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Slot Canyons: A Guided Hike Through Nature's Masterworks

It's said that southwestern Utah offers the highest concentration of slot canyons in the world. Well-prepared visitors can hike right into some of them, but the best experience is with a guide.

Written by Visit Utah

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Ted Hesser

The Colorado Plateau sweeps across much of southeastern Utah, encompassing The Mighty 5® national parks, the vast Grand Staircase–Escalante National Monument, forested mountainscapes and deep canyons. Water, seasons and barely imaginably stretches of geologic time have collaborated to shape and carve this landscape, and their masterworks may well be the many slot canyons in Utah. 

"There are so many places still undiscovered or forgotten. I get excited every time I bring somebody into these canyons," says guide Nick Smith of Detours Adventures.

Slot canyons fascinate with their flowing curves of polished sandstone seemingly frozen in time. But the forces of nature are still at work, and slot canyons are as intrinsically dangerous as they are beautiful. 

(Read: 15 Non-Technical Slot Canyons to Explore Now.)

Wire Pass to Buckskin Gulch is a non-technical slot canyon with one approximately 8-foot ledge requiring a careful climb or the bypass route.

Photo: Ted Hesser

An alcove and desert varnish in the opening of Wire Pass to Buckskin, where the ground is still muddy from a recent storm.

Photo: Ted Hesser

The reason is that slot canyons are narrow gorges in soft rocks like Utah’s layered sedimentary deposits. They are named for their extreme relative depth to width, often squeezing down to a sliver. In the event of a storm, even one miles away, narrow slot canyons can quickly fill with water. In other words, check conditions and travel with caution. Better yet, go with a guide.

"These environments are harsh, but they're also very fragile. We try to teach how best to come through these places and keep them pristine. We want to see our clients leave with a greater appreciation for this amazing environment that we love so much," Smith adds.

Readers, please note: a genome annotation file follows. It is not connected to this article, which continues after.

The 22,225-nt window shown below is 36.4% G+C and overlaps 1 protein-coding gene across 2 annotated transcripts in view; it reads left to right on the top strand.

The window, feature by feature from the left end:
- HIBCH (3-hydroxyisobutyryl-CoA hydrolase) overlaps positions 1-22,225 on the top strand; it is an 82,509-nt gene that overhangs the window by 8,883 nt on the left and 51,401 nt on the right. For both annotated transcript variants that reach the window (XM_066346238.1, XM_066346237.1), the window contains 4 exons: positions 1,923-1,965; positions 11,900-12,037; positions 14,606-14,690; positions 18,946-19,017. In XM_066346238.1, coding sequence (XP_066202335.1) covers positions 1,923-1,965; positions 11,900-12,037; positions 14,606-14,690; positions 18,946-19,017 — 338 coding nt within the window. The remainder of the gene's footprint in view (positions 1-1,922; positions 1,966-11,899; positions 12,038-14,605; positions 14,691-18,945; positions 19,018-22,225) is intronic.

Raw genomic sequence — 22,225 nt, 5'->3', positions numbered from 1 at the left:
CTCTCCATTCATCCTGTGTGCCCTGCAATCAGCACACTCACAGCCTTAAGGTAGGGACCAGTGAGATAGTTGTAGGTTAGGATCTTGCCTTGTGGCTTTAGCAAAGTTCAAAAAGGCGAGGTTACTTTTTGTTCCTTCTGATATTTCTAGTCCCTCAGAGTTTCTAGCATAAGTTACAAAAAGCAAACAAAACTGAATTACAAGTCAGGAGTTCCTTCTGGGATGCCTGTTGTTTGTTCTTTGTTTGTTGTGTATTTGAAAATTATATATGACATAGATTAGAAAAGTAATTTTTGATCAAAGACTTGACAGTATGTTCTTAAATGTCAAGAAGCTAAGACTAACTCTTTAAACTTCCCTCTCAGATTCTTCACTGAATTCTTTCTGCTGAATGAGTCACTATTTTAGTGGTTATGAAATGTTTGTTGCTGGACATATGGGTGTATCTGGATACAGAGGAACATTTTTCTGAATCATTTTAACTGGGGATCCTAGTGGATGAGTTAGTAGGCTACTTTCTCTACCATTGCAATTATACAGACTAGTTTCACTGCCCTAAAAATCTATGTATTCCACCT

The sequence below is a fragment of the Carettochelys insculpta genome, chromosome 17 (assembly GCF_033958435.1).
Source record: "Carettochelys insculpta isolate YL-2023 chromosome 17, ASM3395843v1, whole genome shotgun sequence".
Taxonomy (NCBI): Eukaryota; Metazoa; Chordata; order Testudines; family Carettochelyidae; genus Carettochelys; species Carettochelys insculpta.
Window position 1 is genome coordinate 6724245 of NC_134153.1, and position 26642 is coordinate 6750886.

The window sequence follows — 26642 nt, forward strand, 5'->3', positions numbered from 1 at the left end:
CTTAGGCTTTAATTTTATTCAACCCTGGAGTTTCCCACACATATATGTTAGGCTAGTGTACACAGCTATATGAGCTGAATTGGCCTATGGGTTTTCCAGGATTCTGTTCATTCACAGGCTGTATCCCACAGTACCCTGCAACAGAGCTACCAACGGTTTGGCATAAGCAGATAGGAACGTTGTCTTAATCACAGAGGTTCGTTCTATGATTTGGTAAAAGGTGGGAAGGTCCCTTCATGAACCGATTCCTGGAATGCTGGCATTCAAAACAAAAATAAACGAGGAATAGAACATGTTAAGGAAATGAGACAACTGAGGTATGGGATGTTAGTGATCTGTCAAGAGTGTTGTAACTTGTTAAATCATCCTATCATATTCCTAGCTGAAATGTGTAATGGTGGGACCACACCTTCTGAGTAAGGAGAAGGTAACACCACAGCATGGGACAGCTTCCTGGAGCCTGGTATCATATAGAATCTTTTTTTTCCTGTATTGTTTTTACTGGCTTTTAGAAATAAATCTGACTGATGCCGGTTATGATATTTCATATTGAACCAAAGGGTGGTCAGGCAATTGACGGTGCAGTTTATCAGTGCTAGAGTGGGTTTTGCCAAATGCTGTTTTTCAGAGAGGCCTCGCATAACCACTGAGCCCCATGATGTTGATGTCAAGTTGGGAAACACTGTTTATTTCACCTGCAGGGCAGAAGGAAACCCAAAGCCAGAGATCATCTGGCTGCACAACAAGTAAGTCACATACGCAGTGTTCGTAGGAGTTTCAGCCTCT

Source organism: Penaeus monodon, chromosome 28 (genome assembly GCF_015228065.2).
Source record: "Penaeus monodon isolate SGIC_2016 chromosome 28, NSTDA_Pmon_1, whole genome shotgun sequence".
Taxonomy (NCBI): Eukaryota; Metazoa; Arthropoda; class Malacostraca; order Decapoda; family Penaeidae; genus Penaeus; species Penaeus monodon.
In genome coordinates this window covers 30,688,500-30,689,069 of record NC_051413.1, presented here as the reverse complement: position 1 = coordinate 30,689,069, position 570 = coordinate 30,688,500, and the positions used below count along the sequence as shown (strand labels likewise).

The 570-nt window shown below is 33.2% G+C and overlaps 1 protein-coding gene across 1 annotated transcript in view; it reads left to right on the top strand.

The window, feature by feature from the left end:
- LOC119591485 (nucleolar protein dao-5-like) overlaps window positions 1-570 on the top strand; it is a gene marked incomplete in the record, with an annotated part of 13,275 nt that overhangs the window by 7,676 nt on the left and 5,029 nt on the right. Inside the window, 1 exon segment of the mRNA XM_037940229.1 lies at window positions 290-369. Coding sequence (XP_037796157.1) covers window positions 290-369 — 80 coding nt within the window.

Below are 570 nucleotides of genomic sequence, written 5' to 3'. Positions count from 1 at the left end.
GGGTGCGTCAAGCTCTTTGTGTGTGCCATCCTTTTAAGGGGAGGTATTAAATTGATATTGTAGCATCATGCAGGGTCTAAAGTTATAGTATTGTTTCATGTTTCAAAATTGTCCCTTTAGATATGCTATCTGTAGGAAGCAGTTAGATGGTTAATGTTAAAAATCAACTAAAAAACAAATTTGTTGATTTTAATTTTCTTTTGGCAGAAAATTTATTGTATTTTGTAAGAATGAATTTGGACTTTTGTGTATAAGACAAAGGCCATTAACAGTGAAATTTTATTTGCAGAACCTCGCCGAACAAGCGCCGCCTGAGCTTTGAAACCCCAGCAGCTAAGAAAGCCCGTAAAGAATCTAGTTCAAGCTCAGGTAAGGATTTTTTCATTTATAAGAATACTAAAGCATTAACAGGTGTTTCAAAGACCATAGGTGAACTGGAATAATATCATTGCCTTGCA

It is said that Utah has the largest concentration of slot canyons in the world. While many slot canyons are remote and highly technical, some of them are more readily accessible.

In the video above, Smith leads a hike through Wire Pass to Buckskin Gulch, part of the Paria Canyon–Vermilion Cliffs Wilderness Area. The trailhead itself is remote, requiring a high-clearance vehicle drive down an unpaved road. Wire Pass is an excellent out-and-back hike with only a couple of tricky sections, or well-prepared hikers can continue up or down Buckskin Gulch to extend the day's exploration. With even more preparation (and a permit), adventure travelers can tackle the full Buckskin hike with overnight options.

Slot Canyon Safety

Enter every slot canyon with care. Since the arid Colorado Plateau is the home of most canyons, expect predominantly remote, rugged adventure and travel prepared with plenty of water and other supplies.

The biggest danger comes from flash floods. Here's how Glen Canyon National Recreation Area puts it:

Flash floods are the artists who carve the intricate curves of slot canyons. They are also the assassins of anyone who may be in their paths. Do not enter a slot canyon if rain has been forecast. Even if the skies above you are clear, a storm hundreds of miles away may have triggered a flash flood in your area. Flash floods can also create damage in more open areas, as well.

Before heading out and when hiking, watch for these indications of a possible flash flood:

  • Any deterioration in weather conditions
  • Build up of clouds or sounds of thunder
  • Sudden changes in water clarity from clear to muddy
  • Floating debris
  • Rising water levels or stronger currents
  • Increasing roar of water up canyon
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